Until then, Jenan had never had someone complain about the culture of her origin in Cardiff. She considers the people of Cardiff to be lovely and her neighbourhood to be exceptionally friendly. But as an exception to prove the rule, one of her neighbours did not share this friendly attitude.

The acts of intolerance coming from the neighbour have made Jenan feel unsafe. Unsafe to speak the language in her own home, unsafe in her own skin.

The repeated insults and utterly absurd demands forced Jenan to approach the hate-crime department of the Cardiff police. The officers reacted extremely quickly, inspected the situation and talked to the people who were involved. Despite the limited resolution possibilities, the police have gone out of their way to help and to prevent other incidents from happening not only by making a record of the incidents, but by repeatedly checking on the situation at Jenan’s house though phone-calls and general reassurance.

In fact, even the positive response from Jenan’s other neighbours was heart-warming and overwhelming supportive. Many of the residents expressed their consternation, brought Jenan and her family flowers to reassure her and a few of them even started studying Arabic with Jenan!

And therefore, thanks to her Cardiff community, Jenan feels supported and trusts that the police don’t overlook such incidents.

Because they shouldn’t ever be overlooked or underestimated.

 

This blog was written as part of a UNA Exchange / Wales for Peace project: A group of international volunteers from across Europe spent two weeks volunteering with a group of women  from Women Connect First based in Riverside, Cardiff. As they volunteered together, they shared peace stories.  

Cardiff, a Place for Peace

By Belén Diez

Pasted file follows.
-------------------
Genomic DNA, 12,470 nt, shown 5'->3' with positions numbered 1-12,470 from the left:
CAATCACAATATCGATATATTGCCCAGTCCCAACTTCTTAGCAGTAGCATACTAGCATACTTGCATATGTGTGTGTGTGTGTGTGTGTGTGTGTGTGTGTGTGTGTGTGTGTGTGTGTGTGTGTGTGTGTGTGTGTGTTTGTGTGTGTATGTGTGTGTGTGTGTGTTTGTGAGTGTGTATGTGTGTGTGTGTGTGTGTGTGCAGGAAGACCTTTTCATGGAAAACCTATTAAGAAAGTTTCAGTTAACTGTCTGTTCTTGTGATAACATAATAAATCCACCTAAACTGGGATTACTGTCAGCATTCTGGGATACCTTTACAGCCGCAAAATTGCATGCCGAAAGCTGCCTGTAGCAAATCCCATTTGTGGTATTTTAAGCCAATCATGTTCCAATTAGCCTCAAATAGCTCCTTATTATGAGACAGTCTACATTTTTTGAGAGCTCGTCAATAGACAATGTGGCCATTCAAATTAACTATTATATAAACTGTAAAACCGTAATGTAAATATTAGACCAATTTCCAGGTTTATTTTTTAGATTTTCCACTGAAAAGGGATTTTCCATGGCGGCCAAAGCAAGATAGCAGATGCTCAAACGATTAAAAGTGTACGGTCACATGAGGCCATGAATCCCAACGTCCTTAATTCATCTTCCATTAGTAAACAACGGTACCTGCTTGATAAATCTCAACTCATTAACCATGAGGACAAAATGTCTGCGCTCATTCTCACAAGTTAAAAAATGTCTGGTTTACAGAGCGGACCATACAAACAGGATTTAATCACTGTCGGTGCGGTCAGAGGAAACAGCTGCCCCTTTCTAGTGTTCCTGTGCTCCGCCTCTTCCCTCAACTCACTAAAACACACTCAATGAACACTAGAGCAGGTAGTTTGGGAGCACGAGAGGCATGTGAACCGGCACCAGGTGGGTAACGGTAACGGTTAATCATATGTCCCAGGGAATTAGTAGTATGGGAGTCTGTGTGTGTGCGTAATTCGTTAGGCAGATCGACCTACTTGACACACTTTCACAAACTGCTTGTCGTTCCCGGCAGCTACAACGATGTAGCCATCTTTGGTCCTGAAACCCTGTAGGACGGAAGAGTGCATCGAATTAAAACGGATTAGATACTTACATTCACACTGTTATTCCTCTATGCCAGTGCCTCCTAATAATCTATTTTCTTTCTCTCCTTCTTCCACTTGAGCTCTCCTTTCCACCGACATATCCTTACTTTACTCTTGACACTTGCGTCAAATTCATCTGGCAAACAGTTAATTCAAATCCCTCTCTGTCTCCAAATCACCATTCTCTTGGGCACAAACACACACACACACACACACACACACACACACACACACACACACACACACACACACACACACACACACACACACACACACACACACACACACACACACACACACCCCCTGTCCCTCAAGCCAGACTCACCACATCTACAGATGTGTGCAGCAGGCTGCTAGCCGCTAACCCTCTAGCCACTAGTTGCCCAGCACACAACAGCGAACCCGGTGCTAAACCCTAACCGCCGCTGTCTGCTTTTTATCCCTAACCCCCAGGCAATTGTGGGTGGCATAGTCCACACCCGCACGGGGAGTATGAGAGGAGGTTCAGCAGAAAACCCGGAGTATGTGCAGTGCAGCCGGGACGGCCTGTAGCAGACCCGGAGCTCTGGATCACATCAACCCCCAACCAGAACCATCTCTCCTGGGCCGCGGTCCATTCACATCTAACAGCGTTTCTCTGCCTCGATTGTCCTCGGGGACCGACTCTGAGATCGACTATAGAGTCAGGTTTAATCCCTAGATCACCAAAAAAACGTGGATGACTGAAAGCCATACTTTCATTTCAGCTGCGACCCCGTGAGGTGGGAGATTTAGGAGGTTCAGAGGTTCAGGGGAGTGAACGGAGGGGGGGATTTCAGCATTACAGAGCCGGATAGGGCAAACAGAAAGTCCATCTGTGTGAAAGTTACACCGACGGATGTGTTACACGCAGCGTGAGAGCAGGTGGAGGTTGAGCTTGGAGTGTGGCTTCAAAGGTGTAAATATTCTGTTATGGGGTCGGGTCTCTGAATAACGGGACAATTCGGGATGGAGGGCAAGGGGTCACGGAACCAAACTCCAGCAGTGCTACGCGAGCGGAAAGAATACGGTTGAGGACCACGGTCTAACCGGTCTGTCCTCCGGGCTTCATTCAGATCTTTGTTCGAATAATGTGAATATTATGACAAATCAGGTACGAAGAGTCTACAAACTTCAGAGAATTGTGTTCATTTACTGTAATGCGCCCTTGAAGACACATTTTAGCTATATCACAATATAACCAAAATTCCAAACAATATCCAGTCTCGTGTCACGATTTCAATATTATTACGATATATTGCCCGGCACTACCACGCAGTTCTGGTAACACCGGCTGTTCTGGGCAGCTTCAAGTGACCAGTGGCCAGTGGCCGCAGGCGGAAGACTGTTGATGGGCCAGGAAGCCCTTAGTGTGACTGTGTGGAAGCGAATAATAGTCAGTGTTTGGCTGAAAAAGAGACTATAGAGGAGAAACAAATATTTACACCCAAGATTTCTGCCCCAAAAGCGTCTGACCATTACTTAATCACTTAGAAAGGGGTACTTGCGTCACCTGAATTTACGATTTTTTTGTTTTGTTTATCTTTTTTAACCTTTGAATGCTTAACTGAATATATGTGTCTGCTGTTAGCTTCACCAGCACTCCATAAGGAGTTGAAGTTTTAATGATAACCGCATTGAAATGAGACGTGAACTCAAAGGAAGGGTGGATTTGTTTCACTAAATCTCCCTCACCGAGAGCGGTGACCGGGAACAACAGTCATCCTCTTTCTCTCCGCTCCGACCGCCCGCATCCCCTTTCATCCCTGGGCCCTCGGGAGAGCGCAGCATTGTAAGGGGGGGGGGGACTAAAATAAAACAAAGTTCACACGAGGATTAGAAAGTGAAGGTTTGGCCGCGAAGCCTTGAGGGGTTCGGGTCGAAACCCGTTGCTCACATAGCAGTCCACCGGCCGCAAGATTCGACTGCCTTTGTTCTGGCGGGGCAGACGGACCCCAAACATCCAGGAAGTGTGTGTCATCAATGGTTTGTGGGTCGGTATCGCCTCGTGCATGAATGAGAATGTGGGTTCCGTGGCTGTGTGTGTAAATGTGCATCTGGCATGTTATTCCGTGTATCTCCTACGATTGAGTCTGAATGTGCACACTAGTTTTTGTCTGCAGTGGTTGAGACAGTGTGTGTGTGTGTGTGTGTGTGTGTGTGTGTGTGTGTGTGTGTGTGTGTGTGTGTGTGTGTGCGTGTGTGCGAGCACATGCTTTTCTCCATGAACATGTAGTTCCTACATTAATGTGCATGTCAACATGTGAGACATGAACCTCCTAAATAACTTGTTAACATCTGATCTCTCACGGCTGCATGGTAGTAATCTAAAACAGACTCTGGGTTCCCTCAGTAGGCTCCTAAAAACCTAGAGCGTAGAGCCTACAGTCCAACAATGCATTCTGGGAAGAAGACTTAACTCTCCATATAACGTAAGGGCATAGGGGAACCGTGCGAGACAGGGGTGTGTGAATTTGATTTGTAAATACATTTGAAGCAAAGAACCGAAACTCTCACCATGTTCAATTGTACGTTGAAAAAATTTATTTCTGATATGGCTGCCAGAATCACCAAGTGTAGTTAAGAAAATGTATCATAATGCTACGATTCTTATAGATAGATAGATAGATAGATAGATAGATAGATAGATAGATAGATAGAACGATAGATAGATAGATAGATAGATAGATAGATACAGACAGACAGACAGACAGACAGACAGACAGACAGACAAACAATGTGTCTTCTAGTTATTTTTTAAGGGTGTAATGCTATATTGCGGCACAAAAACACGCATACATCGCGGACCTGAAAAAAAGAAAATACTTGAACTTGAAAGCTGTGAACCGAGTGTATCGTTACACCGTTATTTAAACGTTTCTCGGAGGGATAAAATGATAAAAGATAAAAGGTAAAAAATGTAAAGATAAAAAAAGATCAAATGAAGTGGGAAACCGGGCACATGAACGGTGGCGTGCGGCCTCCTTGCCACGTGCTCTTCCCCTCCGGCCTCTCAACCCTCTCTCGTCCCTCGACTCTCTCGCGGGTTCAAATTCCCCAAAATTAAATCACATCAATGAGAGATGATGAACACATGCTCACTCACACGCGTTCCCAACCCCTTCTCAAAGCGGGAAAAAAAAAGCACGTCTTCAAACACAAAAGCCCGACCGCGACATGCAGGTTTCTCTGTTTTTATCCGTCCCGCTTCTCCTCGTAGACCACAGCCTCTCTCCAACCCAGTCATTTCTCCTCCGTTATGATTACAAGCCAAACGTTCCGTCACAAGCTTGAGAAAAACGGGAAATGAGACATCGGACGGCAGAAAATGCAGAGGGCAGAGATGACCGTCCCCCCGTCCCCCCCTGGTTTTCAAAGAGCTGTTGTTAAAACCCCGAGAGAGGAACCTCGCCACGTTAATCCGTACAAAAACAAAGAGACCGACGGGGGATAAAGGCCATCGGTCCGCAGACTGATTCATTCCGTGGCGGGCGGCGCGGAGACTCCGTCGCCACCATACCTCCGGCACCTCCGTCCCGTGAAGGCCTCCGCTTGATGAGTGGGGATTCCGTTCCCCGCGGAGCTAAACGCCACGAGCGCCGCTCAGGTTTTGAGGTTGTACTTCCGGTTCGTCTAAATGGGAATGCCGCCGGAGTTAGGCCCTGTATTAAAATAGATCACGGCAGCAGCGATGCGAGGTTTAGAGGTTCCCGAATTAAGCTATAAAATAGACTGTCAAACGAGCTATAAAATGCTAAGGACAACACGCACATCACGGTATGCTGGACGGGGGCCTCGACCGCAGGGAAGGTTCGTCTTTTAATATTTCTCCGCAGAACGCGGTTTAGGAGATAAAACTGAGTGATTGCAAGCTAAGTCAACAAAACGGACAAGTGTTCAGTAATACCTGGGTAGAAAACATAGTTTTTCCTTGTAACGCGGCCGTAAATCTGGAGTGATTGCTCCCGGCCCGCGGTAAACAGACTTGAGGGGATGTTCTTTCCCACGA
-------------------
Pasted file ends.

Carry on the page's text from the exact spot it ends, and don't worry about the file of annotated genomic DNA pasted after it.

As a volunteer working on the Wales for Peace Project, my main goal is to convey to readers the personal story of on the women refugees living in Cardiff. For the past few days I have spent a great amount of time with women from a wide range of nationalities (Algeria, Libya, Zimbabwe…), all of whom have something in common: they ran away from violence in their native countries and they all have found in Cardiff a place where the have built their homes in peace.

As a personal choice I decided to tell the story of a Syrian woman. In contrast to all the stories about fear, pain and sadness that we hear in the media everyday, I want to convey a story of hope, respect and understanding.

Interviewing the protagonist of my story has not been easy at all, I still wonder why she feels shame because what has happened is not her fault but, in any case, I can understand that her story is not easy to tell. Finally, she agreed to tell her story through one of her friends that I had the chance to meet in the non profitable organization Woman Connect First.

Lets call her Irene because Irene, in its original Greek language, means peace and peace is what this story is about.

Aged 32, Irene came to the United Kingdom three years ago running away from the horror and panic of the Syrian Civil War. Its more than 2,370 miles of fear, fear for what you have left behind but also fear about what awaits for you in your new destination but also of expectation and hope: nothing can be worse that facing the war every day.

Her first residence was in London, but she couldn’t find a home there. Some episodes of racism and the high cost of living made London a hostile place for her, so she decided to move to Wales. In Cardiff Irene has found a place where she can live in peace. Indeed, most refugees I met highlight that Cardiff citizens have a high sense of tolerance.

Just a few months after moving to Cardiff, Irene was hired as a teacher in an Arabic school as well as a babysitter. With her work she can afford the cost of the rent of her apartment and support her family. However, what she most likes in Cardiff is its open-minded people, always willing to integrate, regardless of nationality, language, religion or skin colour. Here kindness is the only response to diversity.